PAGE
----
Profiles

Offering a Way Out

There are about two dozen men — black, white, young, old — gathered in a well-​lit commercial space that occupies 704 Main Street, Sharpsburg. In the front window is a white cross with an orange life preserver draped over it that reads Jesus Saves Lives. Anchored against the interior wall, in front of floor-​to-​ceiling…

Clint Hurdle, Baseball Impresario

I believe that all people inherently have at least one passion. And if that passion can be turned into a livelihood, life becomes special. I’ve had a passion for the game of baseball since I was 5 years old. And now, at the age of 58, instead of running to…

Words of Wisdom

“Reviewing the following excerpts from some of the 40 first – person profiles I created for the magazine over the past 10 years was an emotional experience for me. How many people get to choose from among the most prominent individuals in their hometown and spend time with them learning their life…

James Dean

Half of James Dean’s body is under the hood of a ’63 Chevelle that’s missing all of its doors, a portion of his 50 years hanging over navy blue work pants as he twists awkwardly, trying to get the right angle.

Esther L. Barazzone, Educator & Administrator

I grew up in Bluefield, W.Va., a town of about 16,000, which had no “wrong side” of the tracks — because it was all tracks, for trains moving coal out of southern West Virginia. I lived there with my mother, stepfather and three brothers. Three out of four of my grandparents were…

J. Kevin McMahon, Arts & Culture Executive

It’s not a secret, but I actually was born in Pittsburgh. I don’t talk about it, not because I’m not proud of Pittsburgh; Pittsburgh is great. But in Pittsburgh, if you say you were born here, everybody expects you to know everything about it. When I was a little kid,…

Maxwell King, Philanthropy Executive

I am Maxwell Evarts Perkins King, named after Maxwell Evarts Perkins, my grandfather, who was the editor at Scribner’s for Thomas Wolfe, Ernest Hemingway and F. Scott Fitzgerald, among other authors. Even though my mother always told me, “Go to law school, Max” (many of her family members were lawyers),…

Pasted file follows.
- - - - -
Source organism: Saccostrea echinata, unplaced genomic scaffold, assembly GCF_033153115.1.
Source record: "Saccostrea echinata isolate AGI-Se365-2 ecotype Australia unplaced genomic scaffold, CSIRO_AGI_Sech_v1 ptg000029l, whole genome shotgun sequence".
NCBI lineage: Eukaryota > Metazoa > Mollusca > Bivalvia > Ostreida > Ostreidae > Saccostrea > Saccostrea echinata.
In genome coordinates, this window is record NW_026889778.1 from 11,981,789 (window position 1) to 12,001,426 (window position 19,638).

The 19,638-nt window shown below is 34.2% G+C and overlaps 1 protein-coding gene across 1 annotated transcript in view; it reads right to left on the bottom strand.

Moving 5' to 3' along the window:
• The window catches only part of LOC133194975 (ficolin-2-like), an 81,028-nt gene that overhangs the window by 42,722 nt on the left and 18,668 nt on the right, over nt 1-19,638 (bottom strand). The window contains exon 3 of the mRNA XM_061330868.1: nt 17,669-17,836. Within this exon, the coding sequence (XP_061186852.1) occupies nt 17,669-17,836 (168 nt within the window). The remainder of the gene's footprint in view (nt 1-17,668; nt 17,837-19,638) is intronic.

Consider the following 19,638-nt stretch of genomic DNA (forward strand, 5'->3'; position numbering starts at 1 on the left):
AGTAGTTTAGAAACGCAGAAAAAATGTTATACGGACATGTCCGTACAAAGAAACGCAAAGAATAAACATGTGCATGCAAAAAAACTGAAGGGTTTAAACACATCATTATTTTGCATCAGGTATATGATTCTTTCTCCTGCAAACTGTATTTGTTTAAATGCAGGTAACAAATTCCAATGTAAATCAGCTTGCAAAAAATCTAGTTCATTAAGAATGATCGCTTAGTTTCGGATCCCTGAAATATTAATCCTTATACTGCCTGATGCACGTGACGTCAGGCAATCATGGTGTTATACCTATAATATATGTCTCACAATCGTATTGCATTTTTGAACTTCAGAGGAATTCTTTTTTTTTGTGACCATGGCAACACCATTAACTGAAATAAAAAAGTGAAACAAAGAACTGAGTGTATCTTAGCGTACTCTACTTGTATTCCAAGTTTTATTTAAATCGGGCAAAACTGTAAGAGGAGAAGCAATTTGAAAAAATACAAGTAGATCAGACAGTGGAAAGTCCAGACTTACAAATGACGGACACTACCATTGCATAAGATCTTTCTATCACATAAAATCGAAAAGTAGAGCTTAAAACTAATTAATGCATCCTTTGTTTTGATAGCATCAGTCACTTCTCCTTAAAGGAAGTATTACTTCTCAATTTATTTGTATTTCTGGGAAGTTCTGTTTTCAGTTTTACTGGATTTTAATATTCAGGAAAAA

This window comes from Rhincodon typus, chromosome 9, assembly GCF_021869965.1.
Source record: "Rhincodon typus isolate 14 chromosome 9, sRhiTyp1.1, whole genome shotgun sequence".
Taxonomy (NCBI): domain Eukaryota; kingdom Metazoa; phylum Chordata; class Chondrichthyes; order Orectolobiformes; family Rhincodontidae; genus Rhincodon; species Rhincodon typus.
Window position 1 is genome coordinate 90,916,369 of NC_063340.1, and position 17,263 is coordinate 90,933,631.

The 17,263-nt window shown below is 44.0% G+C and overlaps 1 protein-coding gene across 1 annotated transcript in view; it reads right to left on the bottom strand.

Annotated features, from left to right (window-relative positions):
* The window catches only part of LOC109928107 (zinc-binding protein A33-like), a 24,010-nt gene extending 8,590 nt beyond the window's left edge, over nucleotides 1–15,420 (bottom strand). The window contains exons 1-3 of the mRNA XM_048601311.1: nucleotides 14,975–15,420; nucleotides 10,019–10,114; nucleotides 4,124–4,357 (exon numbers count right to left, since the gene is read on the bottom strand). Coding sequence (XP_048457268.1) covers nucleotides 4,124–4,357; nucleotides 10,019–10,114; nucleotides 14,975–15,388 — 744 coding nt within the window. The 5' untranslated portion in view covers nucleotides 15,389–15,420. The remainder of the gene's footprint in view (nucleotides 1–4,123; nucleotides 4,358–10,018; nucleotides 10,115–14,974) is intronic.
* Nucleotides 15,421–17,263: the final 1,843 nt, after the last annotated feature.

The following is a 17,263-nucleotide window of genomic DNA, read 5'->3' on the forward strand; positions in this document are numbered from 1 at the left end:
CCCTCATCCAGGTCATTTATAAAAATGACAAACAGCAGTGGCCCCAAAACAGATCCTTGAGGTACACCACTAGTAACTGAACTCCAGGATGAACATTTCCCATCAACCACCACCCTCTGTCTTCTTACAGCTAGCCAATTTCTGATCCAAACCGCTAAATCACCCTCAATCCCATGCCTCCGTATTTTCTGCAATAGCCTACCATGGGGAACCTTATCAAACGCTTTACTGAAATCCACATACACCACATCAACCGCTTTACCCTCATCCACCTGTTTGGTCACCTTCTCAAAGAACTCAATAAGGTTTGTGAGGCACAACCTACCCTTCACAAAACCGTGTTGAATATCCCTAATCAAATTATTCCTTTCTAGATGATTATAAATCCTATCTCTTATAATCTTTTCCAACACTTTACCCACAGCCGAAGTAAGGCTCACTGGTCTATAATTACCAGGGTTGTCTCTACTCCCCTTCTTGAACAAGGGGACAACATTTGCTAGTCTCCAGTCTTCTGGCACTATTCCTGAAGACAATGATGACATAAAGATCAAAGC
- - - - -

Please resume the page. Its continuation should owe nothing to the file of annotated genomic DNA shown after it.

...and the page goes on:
Jeff Broadhurst

Eat’n Park started out back in 1949 as a very small restaurant on Saw Mill Run Boulevard. Larry Hatch started it, and believe it or not, on the first day, he opened at breakfast and closed before dinner because he was too busy. He couldn’t keep up. Those of us…

Patrick D. Gallagher, University of Pittsburgh Chancellor

I don’t recollect ever wanting to manage a large organization. But I’ve always enjoyed managing things. In fact, my management experience started when I was very young.

In a class of her own

Just behind the first tee of the legendary Old Course at St. Andrews, Scotland, looms a brooding stone edifice of baffling architectural lineage. Call it Ponderous Nondescript. This is the clubhouse of the famous and historic Royal and Ancient Golf Club of St. Andrews, hulking guardian of golf.

Barbara Baker

2015 marks the 25th anniversary of Barbara Baker’s leadership as president and CEO of the Pittsburgh Zoo and PPG Aquarium. On this occasion, Pittsburgh Quarterly posed a series of questions to Baker, a doctor of veterinary medicine with an MBA, about her tenure and the future of the zoo.

Allan H. Meltzer, Economist, professor, author

As a kid, I moved a lot around Boston, where I was born. My mother died when I was 5, after which I lived with my grandmother. When I was 9, my father remarried and we became suburbanites, moving to Westwood, Mass. Practically no Jews lived there other than me,…

Arnold Palmer

Arnie Palmer was at home in Latrobe that September afternoon having a quiet birthday when the doorbell rang. There, wearing a warm grin, stood a kindly old gentleman, gray where he wasn’t bald, who was just five years out of the White House and who, some two decades earlier, had…

Ted Pappas, Impresario

How did I find myself in Pittsburgh? That’s a complicated question. I was born in Tampa to Greek immigrant parents, so my first few years were spent in Florida surrounded by a very Greek community. (There are more Greeks there than you might think.) Then we moved to Gary, Ind.,…

Chuck Bunch

The early 1990s seemed like a halcyon period for PPG Industries, one of Pittsburgh’s most venerable and best-​known companies. Its three business pillars — coatings, glass and chemicals — each was producing about one-​third of the firm’s revenue, a tried-​and-​true formula that promised decades of success.
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